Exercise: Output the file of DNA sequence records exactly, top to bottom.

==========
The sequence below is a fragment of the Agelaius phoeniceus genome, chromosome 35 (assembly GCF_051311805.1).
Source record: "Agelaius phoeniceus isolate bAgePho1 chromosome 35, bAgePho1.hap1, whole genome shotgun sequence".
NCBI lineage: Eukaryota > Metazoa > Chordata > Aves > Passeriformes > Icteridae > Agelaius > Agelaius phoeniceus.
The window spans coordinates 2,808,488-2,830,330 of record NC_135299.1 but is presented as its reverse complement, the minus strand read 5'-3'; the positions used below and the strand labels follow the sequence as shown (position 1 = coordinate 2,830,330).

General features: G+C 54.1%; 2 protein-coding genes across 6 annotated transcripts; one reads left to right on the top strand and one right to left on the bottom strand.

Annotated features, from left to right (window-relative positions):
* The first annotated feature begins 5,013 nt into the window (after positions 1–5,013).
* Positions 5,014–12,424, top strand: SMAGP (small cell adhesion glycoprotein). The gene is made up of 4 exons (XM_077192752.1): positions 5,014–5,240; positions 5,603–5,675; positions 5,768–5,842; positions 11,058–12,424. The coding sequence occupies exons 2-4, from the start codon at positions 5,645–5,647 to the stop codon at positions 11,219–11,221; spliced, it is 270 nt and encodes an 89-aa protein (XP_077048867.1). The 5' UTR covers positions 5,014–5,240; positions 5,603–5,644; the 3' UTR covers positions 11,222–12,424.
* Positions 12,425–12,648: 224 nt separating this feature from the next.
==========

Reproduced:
The sequence below is a fragment of the Agelaius phoeniceus genome, chromosome 35 (assembly GCF_051311805.1).
Source record: "Agelaius phoeniceus isolate bAgePho1 chromosome 35, bAgePho1.hap1, whole genome shotgun sequence".
NCBI lineage: Eukaryota > Metazoa > Chordata > Aves > Passeriformes > Icteridae > Agelaius > Agelaius phoeniceus.
The window spans coordinates 2,808,488-2,830,330 of record NC_135299.1 but is presented as its reverse complement, the minus strand read 5'-3'; the positions used below and the strand labels follow the sequence as shown (position 1 = coordinate 2,830,330).

General features: G+C 54.1%; 2 protein-coding genes across 6 annotated transcripts; one reads left to right on the top strand and one right to left on the bottom strand.

Annotated features, from left to right (window-relative positions):
* The first annotated feature begins 5,013 nt into the window (after positions 1–5,013).
* Positions 5,014–12,424, top strand: SMAGP (small cell adhesion glycoprotein). The gene is made up of 4 exons (XM_077192752.1): positions 5,014–5,240; positions 5,603–5,675; positions 5,768–5,842; positions 11,058–12,424. The coding sequence occupies exons 2-4, from the start codon at positions 5,645–5,647 to the stop codon at positions 11,219–11,221; spliced, it is 270 nt and encodes an 89-aa protein (XP_077048867.1). The 5' UTR covers positions 5,014–5,240; positions 5,603–5,644; the 3' UTR covers positions 11,222–12,424.
* Positions 12,425–12,648: 224 nt separating this feature from the next.